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BlackBerry Toughens QNX Against Car Hackers

Tom Jowitt is a leading British tech freelance and long standing contributor to TechWeek Europe

Hacker proof cars? BlackBerry QNX Hypervisor launch allows for partition and isolation of safety-critical systems

BlackBerry has responded to growing security concerns about connected cars, after a number of high profile hacks against electronic car systems and their apps.

To this end it has launched QNX Hypervisor 2.0, which will allow car system developers to utilise a 64-bit embedded operating system.

It also means that safety-critical systems can be partitioned and isolated from non-safety critical environments.

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QNX Hypervisor is based on QNX SDP 7.0, which the former mobile titan is touting as its most advanced and secure platform.

“BlackBerry’s QNX Hypervisor 2.0 creates virtual software containers, such that any hiccup or breach in a single car functional domain can be isolated and does not impact or create vulnerabilities in other domains of the car,” said BlackBerry.

It cited the example of a virtual cockpit, which uses a single System on a Chip (SoC) to run both an infotainment system and the car’s digital instrument cluster, which comprises the speedometer, odometer and petrol tank indicator.

It pointed out that the car’s digital instrument cluster needs to interface with critical driving systems, but it has to do that in a way that is both safety certified and architected so that security is ironclad.

BlackBerry said that QNX Hypervisor 2.0 will keep each of these two systems isolated, so that if the infotainment system were to crash, it would not take the safety-critical systems down with it.

“There is no safety without security,” said John Wall, senior VP and head of BlackBerry QNX. “If hackers can access a car through a non-critical ECU system, they can tamper or take over safety-critical areas, such as the steering system, brakes or engine.”

“BlackBerry’s QNX Hypervisor 2.0 safeguards against these types of attacks and is a key component of our multi-level approach to securing connected and autonomous vehicles,” Wall added.

Meanwhile it seems that Qualcomm has adopted QNX Hypervisor 2.0 as part of certain digital cockpit solutions.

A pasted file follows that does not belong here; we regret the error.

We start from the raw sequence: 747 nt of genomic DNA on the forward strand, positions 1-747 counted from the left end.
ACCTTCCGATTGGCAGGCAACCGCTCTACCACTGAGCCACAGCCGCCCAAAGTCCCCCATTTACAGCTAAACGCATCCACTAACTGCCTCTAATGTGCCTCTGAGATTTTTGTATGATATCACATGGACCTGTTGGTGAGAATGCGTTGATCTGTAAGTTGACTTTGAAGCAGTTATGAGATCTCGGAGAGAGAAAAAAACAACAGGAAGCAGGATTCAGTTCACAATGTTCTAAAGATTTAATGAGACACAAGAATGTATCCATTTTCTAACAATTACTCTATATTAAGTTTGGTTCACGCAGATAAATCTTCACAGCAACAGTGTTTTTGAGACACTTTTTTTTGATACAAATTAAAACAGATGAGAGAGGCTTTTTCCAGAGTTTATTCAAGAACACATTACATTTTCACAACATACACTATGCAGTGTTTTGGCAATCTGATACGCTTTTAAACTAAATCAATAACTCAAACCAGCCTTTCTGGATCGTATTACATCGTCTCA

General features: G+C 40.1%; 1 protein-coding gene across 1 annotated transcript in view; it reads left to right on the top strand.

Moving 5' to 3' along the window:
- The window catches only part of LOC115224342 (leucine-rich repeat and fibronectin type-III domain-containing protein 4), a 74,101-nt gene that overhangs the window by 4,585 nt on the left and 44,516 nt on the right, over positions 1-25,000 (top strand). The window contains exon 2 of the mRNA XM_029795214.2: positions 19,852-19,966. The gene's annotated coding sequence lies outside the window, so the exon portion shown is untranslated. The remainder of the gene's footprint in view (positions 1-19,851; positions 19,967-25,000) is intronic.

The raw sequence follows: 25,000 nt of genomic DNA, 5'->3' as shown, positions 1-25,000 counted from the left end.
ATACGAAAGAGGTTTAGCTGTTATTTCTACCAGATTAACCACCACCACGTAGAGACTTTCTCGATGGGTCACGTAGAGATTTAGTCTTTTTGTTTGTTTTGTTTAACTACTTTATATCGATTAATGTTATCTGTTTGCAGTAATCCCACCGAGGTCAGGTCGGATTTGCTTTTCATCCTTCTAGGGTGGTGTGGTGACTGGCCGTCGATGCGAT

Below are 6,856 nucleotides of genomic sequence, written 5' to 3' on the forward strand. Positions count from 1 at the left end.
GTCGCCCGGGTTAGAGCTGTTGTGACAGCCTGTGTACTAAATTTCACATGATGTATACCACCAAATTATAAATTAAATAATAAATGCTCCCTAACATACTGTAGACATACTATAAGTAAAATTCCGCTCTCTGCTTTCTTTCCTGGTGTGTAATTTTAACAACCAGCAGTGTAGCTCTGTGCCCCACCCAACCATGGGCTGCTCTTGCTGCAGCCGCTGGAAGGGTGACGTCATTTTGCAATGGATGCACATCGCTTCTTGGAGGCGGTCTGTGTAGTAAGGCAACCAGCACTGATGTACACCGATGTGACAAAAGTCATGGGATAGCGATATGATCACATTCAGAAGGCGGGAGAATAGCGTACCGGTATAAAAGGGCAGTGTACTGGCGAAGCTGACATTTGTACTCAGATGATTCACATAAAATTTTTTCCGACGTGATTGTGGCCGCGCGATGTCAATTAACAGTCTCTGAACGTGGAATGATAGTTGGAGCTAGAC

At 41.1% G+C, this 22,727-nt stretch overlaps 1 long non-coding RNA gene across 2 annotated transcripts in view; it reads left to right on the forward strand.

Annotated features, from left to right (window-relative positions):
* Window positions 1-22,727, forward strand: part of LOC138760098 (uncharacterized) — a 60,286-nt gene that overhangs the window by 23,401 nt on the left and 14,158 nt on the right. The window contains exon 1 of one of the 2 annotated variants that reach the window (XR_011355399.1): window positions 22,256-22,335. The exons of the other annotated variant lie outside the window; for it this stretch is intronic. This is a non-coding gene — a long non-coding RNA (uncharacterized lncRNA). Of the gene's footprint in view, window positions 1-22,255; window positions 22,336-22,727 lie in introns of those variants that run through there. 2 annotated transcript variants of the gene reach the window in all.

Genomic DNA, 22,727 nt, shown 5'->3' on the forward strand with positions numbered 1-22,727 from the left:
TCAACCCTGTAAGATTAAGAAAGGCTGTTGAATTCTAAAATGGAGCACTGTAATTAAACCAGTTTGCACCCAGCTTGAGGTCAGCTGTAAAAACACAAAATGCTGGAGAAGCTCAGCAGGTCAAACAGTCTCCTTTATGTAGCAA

“The QNX Hypervisor 2.0 will assist automakers in taking greater advantage of the power of our Snapdragon automotive platform,” said Nakul Duggal, VP, product management, automotive, Qualcomm. “The ability to run concurrent operating systems on top of the QNX Hypervisor on the Snapdragon 820Am automotive platform will help automakers to reduce hardware complexity and cost in their vehicles, while still delivering the responsive and rich user experiences that consumers demand today.”

BlackBerry’s QNX Hypervisor 2.0 complies with IEC 61508 SIL 3 for industrial safety, IEC 62304 for medical device software, and ISO 26262 ASIL D for automotive safety.

Car Security

The arrival of connected cars has prompted growing concern at the potential security implications. Security researchers has previously signed an open letter encouraging carmakers to improve the security systems of their cars.

And for good reason. Car maker Telsa a couple of years ago for example had to issue a patch for a potentially serious security flaw which could allow hackers to assume control of the vehicle.

Other car makers are also not immune. Fiat and Chrysler previously had to recall over million vehicles in the United States because of a security vulnerability.

BMW also had to patch a serious security flaw that could have allowed hackers to seize control of some of its cars’ systems.

Quiz: In the driving seat about connected cars?